What Does Germany Need to Do to Stay Ahead of the Digital Game?
Angela Merkel and German thought leaders gather in Berlin to discuss
Prof. Sandra Sieber: “If you’re really committed to transforming existing business models into digital strategies, then it’s time to take an outside-in approach.” / Photo: David Adamson
“If we want to hold on to our leading position and to our wealth, we need to be able to keep innovating,” said German Chancellor Angela Merkel at the German Research Summit (Forschungsgipfel) 2016 in Berlin this month.
Merkel was joined by thought leaders and experts from business, science, and politics, including IESE Professor Sandra Sieber, at the Summit. This year’s topic was "Digitalization and its impact on business and society" — a focus that reflects the transformational effects of big data, industry 4.0 and artificial intelligence on global business.
Sieber argues that staying ahead of the pack requires long-term commitment.
“The days of business as usual are over,” warns Sieber. “If you’re really committed to transforming existing business models into digital strategies, then it’s time to take an outside-in approach.”
Sieber argues that Germany needs more business leaders prepared to “hack” their business models. And to do that big businesses need a shift in mindset and power.
Chairman of the Board of German automobile giant Daimler, Dieter Zetsche, says that taking risks and being willing to try new approaches are vital for future success. He highlights the "startup spirit" as one of the key elements that traditional big businesses lack.
“For us, digitalization is the greatest opportunity since the invention of the automobile,” says Zetsche.
“At Daimler we’ve launched several flagship startup style projects to develop models for the future of the company.” And employees at Daimler are empowered to question anything.
Sieber advocates that as well as taking risks and trying new approaches, a new – and explicit – culture of accepting failure must be adopted. “To drive innovation forward, employees must be allowed to commit and learn from errors,” she says.
Deutsche Telekom’s CEO Timotheus Höttges agrees that organizations need to shift from “thinking to making” — and accept mistakes as part of the process.
Höttges sees data sharing and cooperation models as a new way forward in value creation. “Partner models will be yield models. And customer benefits will drive innovation more than technology,” he says. For this, design thinking will be vital for businesses. “That way we can best react to real customer demands.”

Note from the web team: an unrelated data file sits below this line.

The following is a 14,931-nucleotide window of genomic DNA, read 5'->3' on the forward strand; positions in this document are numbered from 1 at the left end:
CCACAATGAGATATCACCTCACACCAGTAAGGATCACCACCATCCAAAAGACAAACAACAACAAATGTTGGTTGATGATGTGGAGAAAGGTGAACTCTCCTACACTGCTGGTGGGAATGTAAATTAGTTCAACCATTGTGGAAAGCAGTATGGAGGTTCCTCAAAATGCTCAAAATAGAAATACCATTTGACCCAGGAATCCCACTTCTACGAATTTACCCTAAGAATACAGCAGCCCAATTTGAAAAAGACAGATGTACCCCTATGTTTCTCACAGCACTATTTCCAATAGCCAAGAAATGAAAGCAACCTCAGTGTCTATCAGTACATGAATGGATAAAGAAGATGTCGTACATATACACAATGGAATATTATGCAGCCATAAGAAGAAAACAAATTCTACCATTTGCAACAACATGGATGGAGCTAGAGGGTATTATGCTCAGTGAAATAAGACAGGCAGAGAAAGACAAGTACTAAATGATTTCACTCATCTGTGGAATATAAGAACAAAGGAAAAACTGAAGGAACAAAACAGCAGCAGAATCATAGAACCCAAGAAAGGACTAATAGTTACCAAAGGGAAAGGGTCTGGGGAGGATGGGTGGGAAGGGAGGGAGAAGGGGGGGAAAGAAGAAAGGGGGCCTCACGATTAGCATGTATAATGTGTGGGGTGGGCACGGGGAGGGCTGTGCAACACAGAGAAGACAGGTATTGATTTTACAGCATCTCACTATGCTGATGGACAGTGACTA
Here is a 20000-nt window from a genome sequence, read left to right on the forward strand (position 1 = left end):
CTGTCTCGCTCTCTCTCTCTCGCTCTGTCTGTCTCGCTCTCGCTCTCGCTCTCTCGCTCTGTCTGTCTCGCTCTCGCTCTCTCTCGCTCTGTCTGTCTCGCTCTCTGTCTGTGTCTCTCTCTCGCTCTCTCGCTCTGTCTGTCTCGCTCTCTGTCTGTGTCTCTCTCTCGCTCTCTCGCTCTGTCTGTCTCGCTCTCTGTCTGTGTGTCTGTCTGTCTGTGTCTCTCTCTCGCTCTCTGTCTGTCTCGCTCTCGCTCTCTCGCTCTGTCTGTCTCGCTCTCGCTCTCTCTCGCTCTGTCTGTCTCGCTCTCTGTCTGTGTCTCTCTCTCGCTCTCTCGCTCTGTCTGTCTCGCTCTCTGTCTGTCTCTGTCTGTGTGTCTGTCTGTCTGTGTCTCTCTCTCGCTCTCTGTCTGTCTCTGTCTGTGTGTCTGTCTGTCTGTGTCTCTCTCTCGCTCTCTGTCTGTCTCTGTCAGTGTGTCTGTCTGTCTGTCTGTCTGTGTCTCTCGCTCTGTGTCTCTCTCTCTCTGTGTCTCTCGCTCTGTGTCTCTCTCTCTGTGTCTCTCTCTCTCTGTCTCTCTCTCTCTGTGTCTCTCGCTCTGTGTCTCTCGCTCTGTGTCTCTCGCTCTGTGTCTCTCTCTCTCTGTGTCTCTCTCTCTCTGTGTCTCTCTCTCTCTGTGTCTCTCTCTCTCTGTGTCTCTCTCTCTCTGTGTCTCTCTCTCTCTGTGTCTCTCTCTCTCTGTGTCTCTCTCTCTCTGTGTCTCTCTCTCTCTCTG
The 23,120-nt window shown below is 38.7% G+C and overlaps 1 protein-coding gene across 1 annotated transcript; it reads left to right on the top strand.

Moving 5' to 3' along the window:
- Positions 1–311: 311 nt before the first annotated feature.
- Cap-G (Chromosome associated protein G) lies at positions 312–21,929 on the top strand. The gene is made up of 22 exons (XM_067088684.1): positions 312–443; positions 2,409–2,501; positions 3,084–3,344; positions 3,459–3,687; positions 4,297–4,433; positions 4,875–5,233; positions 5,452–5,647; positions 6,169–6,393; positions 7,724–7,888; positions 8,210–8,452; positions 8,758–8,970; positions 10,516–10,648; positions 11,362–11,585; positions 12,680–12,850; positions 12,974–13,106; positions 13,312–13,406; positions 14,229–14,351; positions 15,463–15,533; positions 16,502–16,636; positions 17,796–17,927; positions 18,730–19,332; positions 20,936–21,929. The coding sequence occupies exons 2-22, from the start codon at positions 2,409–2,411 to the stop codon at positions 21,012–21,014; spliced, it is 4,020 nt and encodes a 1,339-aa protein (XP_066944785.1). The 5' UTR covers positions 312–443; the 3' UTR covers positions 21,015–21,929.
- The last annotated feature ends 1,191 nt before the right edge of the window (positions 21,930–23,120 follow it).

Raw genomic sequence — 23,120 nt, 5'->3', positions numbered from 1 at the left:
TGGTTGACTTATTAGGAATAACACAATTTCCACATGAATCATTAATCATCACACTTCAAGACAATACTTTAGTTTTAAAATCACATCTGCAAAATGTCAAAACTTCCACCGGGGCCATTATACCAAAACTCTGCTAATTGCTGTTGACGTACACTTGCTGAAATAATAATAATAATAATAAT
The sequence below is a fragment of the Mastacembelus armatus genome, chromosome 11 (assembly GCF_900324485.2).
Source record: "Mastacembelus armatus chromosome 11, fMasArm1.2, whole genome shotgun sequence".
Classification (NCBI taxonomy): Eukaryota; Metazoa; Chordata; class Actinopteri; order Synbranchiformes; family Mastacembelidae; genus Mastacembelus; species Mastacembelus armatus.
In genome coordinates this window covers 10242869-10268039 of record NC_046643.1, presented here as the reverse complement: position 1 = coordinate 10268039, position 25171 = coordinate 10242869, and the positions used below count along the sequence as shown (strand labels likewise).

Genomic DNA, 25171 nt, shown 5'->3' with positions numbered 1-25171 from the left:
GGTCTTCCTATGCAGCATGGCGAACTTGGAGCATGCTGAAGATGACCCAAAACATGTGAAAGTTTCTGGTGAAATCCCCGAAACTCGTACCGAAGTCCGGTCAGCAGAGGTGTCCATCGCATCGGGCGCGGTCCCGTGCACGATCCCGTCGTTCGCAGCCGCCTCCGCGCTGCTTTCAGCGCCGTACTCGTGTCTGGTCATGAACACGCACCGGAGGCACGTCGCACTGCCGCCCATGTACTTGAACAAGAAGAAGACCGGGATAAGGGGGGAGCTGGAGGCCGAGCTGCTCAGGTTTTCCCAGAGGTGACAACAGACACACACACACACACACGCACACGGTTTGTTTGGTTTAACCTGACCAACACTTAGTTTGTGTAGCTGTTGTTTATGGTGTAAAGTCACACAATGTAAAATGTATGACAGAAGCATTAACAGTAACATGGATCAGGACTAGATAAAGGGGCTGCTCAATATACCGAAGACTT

Big data and industry 4.0 will change manufacturing processes as well as tighten the relationships between manufacturers and customers, claims Höttges. “This will open up a wealth of new business opportunities for companies that successfully face the challenge.”
SMEs in particular will be affected most by this transformation, as the current issues with digitalization tend to be knowledge and infrastructure based.
To this end, the German government launched a variety of initiatives under the “Digital Agenda.” This aims to support businesses and create the infrastructure and legislation necessary to foster digitalization and promote digital literacy amongst Germans.
The educational sector will feel the effects of digital, as new emerging concepts filter through all walks and areas of life – from schools and universities to the workplace.
In this context, the role and self-perception of teachers may also change, predicts Sieber. “How, where and what we learn is changing,” says Sieber. “Professors will have to anticipate a lot more and like in the new approach in businesses, making mistakes on their way to new insights will be part of the process.” But all sectors will be affected by the possibilities of the digital age and what is at stake.
Merkel sees that “we are not lacking opportunities but we have to be realistic, the battle has not yet been won.”
» Related program:
Focused Program "Digital Mindset: How to Innovate Your Business for the Future," Munich, October 18-21, 2016